Do you know what it is like for a student to experience summer? It’s probably the best thing in the world for them, regardless of the country or continent. At the very least, in a place with a functioning government. At a variant of the King’s College in India, students locked onto the clock that hung a few inches above the blackboard.
Mr. Peterson stood beneath it, a teacher wizened by years of hard work and study. He adjusted his glasses by the rim, understanding in a heartbeat that his words would fail to fall on reasonable ears. His students trembled with excitement as the clock hinged towards the strike of noon; and it was no different for even the most academic of those present.
Among them, sat a student with a dusky complexion, purposely untidied brown hair, and features uncommon to the sub-continent. Some may have called him handsome even, but much of his attractiveness stemmed from a rather free and open outlook to life.
Who was he? It was a question many had asked when he stepped into class a couple of months ago only to be introduced by his teacher. Gale. Gale Storm. He was Indian, very much so. But merely on his mother’s side; Neha, a beautifully charismatic person.
You see, Gale was born from a reluctantly agreed upon marriage between Neha and Robert Storm, a British writer who’d toured India for research at the time. It was love forged against the hardships of a conventionally rigid family to which Neha belonged. For Gale, it was a story that had matured him well beyond his age.
The clock was now merely a minute from twelve, the seconds echoing within the classroom. Mr. Peterson curled his lips into a smile, having noticed that his students were already all packed. He aligned the books he had carried with a firm tap against his desk, unsettling a layer of chalk.
“Class dismissed,” he said with a firm nod.
A healthy number of students rushed toward Gale, bursting with energy and anticipation. Despite all his wit and charm, Gale preferred spending much of his time alone. It was easier to spot him with a book, or perhaps even a litter of puppies, than with a group of friends. And at the same time, it wasn’t as if he had no friends.
“We had this day planned months in advance,” one of them said. “Don’t think you can weasel yourself out of this one with an excuse like you usually do.”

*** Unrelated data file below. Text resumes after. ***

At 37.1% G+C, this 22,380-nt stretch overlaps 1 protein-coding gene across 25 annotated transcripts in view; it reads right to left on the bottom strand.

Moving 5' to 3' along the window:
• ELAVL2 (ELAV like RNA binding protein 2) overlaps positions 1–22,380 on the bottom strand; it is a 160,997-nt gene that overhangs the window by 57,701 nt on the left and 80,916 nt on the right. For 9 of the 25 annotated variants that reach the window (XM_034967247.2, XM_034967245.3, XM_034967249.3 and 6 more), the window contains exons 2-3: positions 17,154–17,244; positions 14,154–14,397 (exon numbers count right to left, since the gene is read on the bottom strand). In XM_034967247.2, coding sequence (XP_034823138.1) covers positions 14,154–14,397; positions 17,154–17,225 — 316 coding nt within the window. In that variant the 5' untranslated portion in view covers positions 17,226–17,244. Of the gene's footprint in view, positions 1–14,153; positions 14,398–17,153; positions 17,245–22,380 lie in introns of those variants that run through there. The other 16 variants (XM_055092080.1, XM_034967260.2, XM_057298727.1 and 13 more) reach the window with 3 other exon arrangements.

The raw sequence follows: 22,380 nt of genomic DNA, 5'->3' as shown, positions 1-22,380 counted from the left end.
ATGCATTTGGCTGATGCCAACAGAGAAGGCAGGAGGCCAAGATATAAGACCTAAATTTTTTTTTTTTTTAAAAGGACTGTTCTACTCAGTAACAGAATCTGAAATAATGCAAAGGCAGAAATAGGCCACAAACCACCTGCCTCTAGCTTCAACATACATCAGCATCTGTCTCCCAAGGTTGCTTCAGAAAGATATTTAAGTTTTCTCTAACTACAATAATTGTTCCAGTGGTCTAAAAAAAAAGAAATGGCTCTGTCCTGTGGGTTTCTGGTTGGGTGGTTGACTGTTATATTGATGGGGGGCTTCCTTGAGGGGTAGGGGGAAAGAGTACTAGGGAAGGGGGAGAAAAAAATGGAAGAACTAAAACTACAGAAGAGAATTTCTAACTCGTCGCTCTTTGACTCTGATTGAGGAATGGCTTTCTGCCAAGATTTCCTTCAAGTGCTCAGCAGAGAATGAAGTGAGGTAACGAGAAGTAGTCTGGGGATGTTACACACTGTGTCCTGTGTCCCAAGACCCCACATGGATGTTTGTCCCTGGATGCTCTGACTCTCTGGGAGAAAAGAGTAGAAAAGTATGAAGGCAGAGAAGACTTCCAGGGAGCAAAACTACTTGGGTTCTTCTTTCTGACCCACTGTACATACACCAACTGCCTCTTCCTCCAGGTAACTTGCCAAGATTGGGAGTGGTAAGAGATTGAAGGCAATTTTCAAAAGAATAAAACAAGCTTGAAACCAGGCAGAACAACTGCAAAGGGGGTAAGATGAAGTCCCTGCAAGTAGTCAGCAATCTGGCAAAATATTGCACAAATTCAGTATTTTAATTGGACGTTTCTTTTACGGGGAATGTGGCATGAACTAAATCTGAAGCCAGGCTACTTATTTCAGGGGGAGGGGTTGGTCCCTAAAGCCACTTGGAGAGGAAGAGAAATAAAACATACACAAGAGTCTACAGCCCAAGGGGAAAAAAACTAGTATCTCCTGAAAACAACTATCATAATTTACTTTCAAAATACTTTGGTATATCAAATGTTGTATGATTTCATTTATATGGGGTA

Gale loved the people around him. But what bewildered him was their love for him despite his best effort at solitude. He had to admit defeat.
“You got me,” he said, sighing aloud. “What’s the plan for tonight?”
“Well, there is this club that opened not more than a week ago?”
“Was that a question or a suggestion?” asked Gale, stifling a laugh.
“It’s called Punch Bunnies,” a girl said. “We should go. They have a party celebrating its first week alive and successful.”
At home, Gale stood idly in front of a mirror with a puzzled look on his face. He casually eyed his black shirt, untucked and in combination with a pair of brown trousers. He scratched his head, boiling into mild frustration at the choices he had laid out in front of him. Dark shades of green, blue, and red.
“Do I even need a tie?” he whispered to himself. “This is such a pain.”
“How handsome you’ve become,” a gentle voice said.
Gale turned to find his mom at the door, wiping her hands on a towel. Neha had a hard time seeing her son grow into an adult, especially when he stood at the cusp of becoming twenty-one. She viewed the cabinet pressed against the wall beside the mirror, remembering every instance recorded — from their time at the beach to Gale placing fourth in gymnastics. She was a proud mother.
“How did you manage to turn twenty-one this quickly?” Neha said with a smile. “It’s pretty unfair.”
“That’s a good question,” Gale said. “But perhaps it’s easier for both of us if you simply judged my attire?”
Neha examined her son from a variety of angles, circling Gale as a judge would a participant. She relaxed upon spotting the three ties her son had laid out for himself and nodded in approval.
“You’re perfect,” she said. “But I’d skip out on wearing the tie.”
“Thanks, ma,” said Gale, giving his mother a kiss. “You’re the best.”
“Best friend or best mom?”
Gale rushed downstairs and strode towards the door, grabbing the keys to his car. He turned the knob when memory of another promise caught up to him. His eyes searched the hall, settling on a comfortably seated man. Robert put down his manuscript and approvingly grinned at his son.
“Taking the car out without permission, are we?” he said.
“Not just yet,” Gale said. “I stopped short of exiting.”
“You better not drink if you’re taking the car out,” said Robert. “Also, do make sure you get back in time to rest up for tomorrow.”
“Don’t worry, dad,” assured Gale. “You haven’t beaten me in a marathon in five years. I doubt tomorrow’s going to be any different.”